Western Union released fourth quarter results that showed continued momentum in digital transactions, up double digit percentages year over year.
Consolidated revenue for the period was $1.3 billion, up 2% year-over-year, measured in constant currencies.
Economic headwinds persist, however. Fourth-quarter revenue was driven by growth in digital money transfers and the Business Solutions segment, partially offset by a decline in retail money transfers, the company said in its statement.
Additional documents released by the company show that consumer-to-consumer (C2C) revenue was flat in constant currency at $1.1 billion, while transactions were also flat in the quarter at around 78. 3 million transactions.
Revenue from digital money transfers grew 13% on a reported basis, or 12% at constant currency, and accounted for 24% and 37% of total C2C revenue and transactions, respectively. Digital currency transactions grew 17% year over year.
In the C2C segment, the company said principal per transaction was $341, up 14% year-over-year.
Westernunion.com revenue increased 9% at both reported and constant currencies, including cross-border revenue growth of 12%. Additionally, business solutions revenue grew 22% year-over-year to $109.2 million.
CEO Devin B. McGranahan – who took over the company earlier this year – said on the analyst conference call that “the digital business has driven strong growth while our retail has declined due to an uneven economic recovery negatively impacting our customers.”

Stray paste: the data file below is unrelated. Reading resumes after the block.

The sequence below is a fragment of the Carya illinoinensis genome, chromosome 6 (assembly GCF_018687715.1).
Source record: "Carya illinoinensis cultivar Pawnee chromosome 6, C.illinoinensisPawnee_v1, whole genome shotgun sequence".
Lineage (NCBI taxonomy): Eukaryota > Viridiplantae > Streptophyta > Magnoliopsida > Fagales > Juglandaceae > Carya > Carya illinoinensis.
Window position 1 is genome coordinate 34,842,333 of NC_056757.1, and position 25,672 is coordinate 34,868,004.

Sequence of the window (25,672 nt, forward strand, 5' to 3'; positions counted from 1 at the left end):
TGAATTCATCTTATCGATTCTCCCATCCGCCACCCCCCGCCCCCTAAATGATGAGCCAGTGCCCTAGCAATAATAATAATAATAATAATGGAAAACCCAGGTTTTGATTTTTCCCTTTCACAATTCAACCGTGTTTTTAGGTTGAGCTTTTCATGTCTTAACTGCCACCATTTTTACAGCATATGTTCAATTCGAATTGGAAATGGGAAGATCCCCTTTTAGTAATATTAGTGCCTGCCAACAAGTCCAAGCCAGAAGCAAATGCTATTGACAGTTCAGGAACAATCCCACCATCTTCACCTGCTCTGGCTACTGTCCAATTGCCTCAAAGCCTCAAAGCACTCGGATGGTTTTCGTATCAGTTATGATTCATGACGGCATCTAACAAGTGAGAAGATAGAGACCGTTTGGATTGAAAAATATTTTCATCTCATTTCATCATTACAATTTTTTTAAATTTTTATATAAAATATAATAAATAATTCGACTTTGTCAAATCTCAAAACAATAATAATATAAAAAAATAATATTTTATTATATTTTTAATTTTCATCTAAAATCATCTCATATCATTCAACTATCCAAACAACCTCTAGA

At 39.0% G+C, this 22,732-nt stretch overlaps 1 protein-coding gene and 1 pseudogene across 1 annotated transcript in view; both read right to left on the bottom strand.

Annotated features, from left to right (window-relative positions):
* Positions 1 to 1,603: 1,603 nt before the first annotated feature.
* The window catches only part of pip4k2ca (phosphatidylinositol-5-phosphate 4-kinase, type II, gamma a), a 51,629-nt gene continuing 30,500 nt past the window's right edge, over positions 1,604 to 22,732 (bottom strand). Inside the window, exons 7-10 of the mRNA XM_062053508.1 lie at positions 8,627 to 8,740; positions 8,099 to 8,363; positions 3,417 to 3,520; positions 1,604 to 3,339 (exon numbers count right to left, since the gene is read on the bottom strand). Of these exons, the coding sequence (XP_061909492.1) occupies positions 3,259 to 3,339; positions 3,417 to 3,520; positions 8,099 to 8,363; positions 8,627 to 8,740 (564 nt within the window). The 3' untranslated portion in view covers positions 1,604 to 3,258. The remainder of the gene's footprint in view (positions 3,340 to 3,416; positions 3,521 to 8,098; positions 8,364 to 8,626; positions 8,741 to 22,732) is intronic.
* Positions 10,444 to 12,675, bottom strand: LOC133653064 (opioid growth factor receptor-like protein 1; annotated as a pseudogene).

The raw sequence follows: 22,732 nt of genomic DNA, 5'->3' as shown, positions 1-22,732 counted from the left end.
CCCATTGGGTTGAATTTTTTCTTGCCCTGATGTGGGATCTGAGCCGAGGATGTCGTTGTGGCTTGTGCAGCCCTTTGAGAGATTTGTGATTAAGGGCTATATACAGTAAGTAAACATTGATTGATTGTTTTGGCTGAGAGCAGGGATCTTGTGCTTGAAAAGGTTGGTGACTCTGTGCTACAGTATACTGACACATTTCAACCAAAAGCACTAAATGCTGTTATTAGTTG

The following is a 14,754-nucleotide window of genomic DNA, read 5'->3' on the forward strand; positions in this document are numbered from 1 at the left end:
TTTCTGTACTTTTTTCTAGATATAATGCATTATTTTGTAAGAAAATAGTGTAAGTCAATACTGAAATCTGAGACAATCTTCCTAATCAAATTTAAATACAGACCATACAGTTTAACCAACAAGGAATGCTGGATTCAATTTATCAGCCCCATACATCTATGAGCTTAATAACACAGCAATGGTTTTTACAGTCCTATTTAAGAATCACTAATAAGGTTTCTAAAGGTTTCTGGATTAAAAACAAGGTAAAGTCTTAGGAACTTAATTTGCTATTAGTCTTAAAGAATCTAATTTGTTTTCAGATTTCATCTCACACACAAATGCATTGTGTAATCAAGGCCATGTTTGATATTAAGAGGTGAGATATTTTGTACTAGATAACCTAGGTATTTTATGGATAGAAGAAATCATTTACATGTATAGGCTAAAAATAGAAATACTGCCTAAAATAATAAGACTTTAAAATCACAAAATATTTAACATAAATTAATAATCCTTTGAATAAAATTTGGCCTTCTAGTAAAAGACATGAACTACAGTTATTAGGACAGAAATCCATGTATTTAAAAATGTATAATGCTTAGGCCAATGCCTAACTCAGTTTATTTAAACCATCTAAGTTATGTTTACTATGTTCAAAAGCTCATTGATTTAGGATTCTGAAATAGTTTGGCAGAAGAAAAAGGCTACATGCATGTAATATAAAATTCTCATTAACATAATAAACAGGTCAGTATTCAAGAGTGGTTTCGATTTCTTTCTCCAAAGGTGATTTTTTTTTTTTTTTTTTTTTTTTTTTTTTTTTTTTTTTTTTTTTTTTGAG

He noted that “Labour force participation is an important driver of our retail business. And while there has been a slight improvement in labor force participation, we remain below the pre-pandemic trend.
Digital growth will slow on difficult components
But, as he said later on the call, “We believe demand for our core assets and capabilities will increase.”
Chief Financial Officer Raj Agrawal said on the conference call that Westernunion.com’s cross-border revenue grew 12% year-over-year.
Nodding to the Business Solutions segment, Agrawal said revenue growth was driven by improving international trade, as well as increased activity in the education and financial institutions sectors.
Agrawal said looking forward, “we expect growth to be better in the second half” across retail and digital channels. The first quarter of this year will likely mark the weakest growth for digital, in part due to tough comps – and where the segment grew more than 40% last year in the first quarter.
McGranahan said that “there is a strong correlation that I’m starting to see between our digital business and our retail business. … A high percentage of our transactions that begin digitally end in a withdrawal somewhere in the world.
The digital banking initiative in Europe and multi-currency payment wallets represent significant digital opportunities, he added. Regarding the potential of digital, he noted that the segment accounted for 24% of C2C revenue in the last quarter, up from the middle of the previous year.